VietNamNet Bridge – Dykes that encircle large rice fields in the Cuu Long (Mekong) Delta could have negative environmental impacts in the long run and any economic benefits farmers get will be short-lived, experts warn.
Farmers reinforce a dyke to protect rice fields in Hong Ngu District in the Mekong Delta province of Dong Thap.
They explain that while the dykes allow for the growing of more crops a year by keeping seasonal flooding at bay, this is causing severe degradation of soil that would hit farmers hard in the near future.
However, farmers in the area are happy with the dykes for now because they have boosted incomes sharply.
Just a decade or so ago, delta farmers could grow two rice crops a year, with the second crop normally ending in August to avoid flooding over the next three or four months as inflows increased from the upper reaches of the Mekong River.
The cultivation of two crops a year had been a tradition developed over more than 200 years since people started settling in the delta.
But occasionally, the flooding happened before August, inundating rice fields that had not been harvested. This prompted farmers to build earthen dykes and protect paddy that has not been harvested.
The earthen dykes, built whenever farmers needed to protect their rice from early flooding, were temporary and called “August dykes.”
In the early 2000s, farmers in many localities started to make dykes that were much longer than the traditional August dykes to squeeze in an additional crop in the delta’s two main rice growing areas – the Plain of Reeds and the Long Xuyen Quadrangle.
The longer dykes allowed farmers to cultivate rice during the flooding season and local authorities supported the move.
In 2007, two “circle dyke” systems were built to enclose the Plain of Reeds in Dong Thap Province and the Long Xuyen Quadrangle in An Giang and Kien Giang provinces.
Since then, farmers have been able to cultivate the third crop every year and earn higher incomes, but experts insist the dykes cause greater harm than farmers realise.
Dr Duong Van Ni of the Can Tho University says the dykes have blocked the inflow and outflow of flood waters into the Plain and the Quadrangle, and this will create serious problems.
“Naturally, floods bring alluvia to the soil, giving nutrition back to the land after crops,” says Ni, a hydrology expert who has worked in the delta for decades.
The alluvia deposits during the flooding also help strengthen the weak stratum of the “young delta,” he says.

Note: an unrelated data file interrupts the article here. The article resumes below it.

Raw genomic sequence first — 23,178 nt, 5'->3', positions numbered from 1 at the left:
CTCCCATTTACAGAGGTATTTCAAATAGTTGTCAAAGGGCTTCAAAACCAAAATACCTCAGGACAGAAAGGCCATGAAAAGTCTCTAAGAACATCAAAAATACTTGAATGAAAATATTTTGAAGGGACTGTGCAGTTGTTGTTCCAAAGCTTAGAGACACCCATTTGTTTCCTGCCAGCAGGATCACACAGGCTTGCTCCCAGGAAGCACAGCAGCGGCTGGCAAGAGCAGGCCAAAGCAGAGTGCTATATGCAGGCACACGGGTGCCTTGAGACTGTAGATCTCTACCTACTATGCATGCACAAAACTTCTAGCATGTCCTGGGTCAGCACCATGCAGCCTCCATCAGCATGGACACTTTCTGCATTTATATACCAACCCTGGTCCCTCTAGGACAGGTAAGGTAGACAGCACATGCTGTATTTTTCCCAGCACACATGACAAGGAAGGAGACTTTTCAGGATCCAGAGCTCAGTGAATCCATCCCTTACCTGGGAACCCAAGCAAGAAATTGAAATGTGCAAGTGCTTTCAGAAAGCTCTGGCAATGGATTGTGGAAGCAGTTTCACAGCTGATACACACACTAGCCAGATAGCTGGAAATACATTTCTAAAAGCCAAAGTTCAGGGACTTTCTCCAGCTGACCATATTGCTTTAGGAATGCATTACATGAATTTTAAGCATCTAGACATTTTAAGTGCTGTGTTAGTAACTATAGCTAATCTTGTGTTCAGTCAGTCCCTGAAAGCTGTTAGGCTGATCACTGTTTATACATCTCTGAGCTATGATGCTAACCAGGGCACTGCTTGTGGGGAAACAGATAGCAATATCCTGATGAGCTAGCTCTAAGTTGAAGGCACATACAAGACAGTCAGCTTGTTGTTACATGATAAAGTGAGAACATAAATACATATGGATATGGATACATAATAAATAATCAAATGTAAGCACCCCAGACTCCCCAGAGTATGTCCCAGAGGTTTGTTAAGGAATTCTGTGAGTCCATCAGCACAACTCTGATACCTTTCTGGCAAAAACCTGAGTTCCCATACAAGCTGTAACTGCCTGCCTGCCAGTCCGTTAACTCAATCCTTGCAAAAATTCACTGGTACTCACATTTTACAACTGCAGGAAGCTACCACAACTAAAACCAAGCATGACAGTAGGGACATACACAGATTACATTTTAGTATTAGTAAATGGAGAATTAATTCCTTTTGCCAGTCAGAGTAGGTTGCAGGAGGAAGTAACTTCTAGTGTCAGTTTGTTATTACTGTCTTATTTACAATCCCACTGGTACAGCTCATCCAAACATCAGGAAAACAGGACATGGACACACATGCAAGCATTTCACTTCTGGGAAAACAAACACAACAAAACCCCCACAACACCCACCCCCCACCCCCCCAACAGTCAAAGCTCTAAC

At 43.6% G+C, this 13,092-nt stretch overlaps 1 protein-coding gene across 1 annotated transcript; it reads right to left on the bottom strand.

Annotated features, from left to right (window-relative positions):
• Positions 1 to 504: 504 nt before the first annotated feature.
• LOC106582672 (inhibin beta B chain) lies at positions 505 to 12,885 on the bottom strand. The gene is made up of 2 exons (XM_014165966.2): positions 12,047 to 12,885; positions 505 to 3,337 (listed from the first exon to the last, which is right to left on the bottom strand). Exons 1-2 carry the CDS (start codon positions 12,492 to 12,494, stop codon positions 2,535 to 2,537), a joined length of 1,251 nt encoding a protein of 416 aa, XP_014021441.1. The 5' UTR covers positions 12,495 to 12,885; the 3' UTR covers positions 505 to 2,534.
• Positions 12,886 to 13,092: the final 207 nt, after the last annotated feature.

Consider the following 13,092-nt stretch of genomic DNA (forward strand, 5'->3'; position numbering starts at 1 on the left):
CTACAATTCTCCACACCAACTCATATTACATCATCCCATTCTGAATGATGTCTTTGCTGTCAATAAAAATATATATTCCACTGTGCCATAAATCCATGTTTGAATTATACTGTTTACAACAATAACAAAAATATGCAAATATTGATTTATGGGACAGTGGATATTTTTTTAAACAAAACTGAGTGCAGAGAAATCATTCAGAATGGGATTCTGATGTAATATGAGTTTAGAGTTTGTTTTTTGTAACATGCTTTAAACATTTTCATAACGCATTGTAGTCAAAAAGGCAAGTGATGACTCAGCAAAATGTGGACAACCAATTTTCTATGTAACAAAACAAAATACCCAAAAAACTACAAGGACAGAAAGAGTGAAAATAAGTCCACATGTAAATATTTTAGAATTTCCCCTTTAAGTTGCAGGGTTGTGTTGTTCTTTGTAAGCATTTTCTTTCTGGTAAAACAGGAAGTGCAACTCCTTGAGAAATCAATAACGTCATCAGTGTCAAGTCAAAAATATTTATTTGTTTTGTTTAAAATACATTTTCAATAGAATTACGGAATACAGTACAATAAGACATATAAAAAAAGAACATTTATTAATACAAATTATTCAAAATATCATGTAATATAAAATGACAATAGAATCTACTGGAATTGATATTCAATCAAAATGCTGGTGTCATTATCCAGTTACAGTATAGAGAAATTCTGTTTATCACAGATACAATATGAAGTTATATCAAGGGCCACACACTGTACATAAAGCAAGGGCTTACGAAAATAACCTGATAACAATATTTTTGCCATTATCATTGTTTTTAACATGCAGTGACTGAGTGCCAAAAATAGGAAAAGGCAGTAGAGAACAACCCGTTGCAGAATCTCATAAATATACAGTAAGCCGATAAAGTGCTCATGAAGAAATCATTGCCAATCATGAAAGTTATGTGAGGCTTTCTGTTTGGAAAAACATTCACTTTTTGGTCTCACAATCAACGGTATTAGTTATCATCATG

Also, “after several months, when the flood gets out of the fields, it carries the waste of chemical fertilizers and pesticides out to the sea,” he says. The flushing out operation freshens the fields for the new crop, which means less pests and diseases.
Another Can Tho University lecturer, Dr Le Anh Tuan, who is studying water management in the delta, says the dykes “have changed the nature of the delta.”
“The Plain of Reed and the Long Xuyen Quadrangle serve as two reservoirs of water for the whole delta thanks to its sunken topography,” he says. “The lower part of the Mekong River in Viet Nam receives an average of 400 billion cubic metres of water from the upper part annually. Ninety nine per cent of this arrives during the rainy season, and 10 per cent in the dry season.
“When floods enter the country, water pours into the Plain of Reeds and the Long Xuyen Quadrangle first, then flows to other areas of higher topography.
“So it is obvious that these two areas help reduce flooding in other areas in the delta while replenishing underground water supply for rivers and canals during the dry season,” Tuan says, adding that this role has been curtailed by the dykes.
Studies done by Ni and Tuan have also shown that soil quality in rice fields has degraded strongly after five or six years of cultivating three crops each year.
Both experts express concern about the losses farmers face now and in the near future.
Farmers in the delta say they do recognise the degradation of soil and have also seen a fall in fresh water fish and other seafood for many years now.
However, high prices of rice from the third crop has significantly improved living standards for his family, says Huynh Van Minh, a farmer in Dong Thap Province’s Tan Phuoc Commune, “In the commune, 90 per cent of the residents cultivate the third crop, which yields 10 bags (usually 50kg) of rice per cong (one tenth of a hectare). The first and second crops yield six bags,” Minh says.
Nguyen Van Tang, another resident of the commune, says farmers do not seem to care about soil degradation or a sharp decrease in seafood resources. “They all seem to be happy as they can work and earn even during the flooding season,” he says.
In the past, farmers could not work during the flooding season. Now, many farming households also say they feel safer with the protection that dykes offer from floods.
But experts insist that this is a short-sighted approach. They say the profit and other benefits from the encircling dykes cannot make up for the impacts on the environment, as well as long term socio-economic impacts.
They say authorities need to act urgently and spread awareness of the negative impacts among farmers to protect the nation’s resources and ensure livelihood sustainability in rural areas.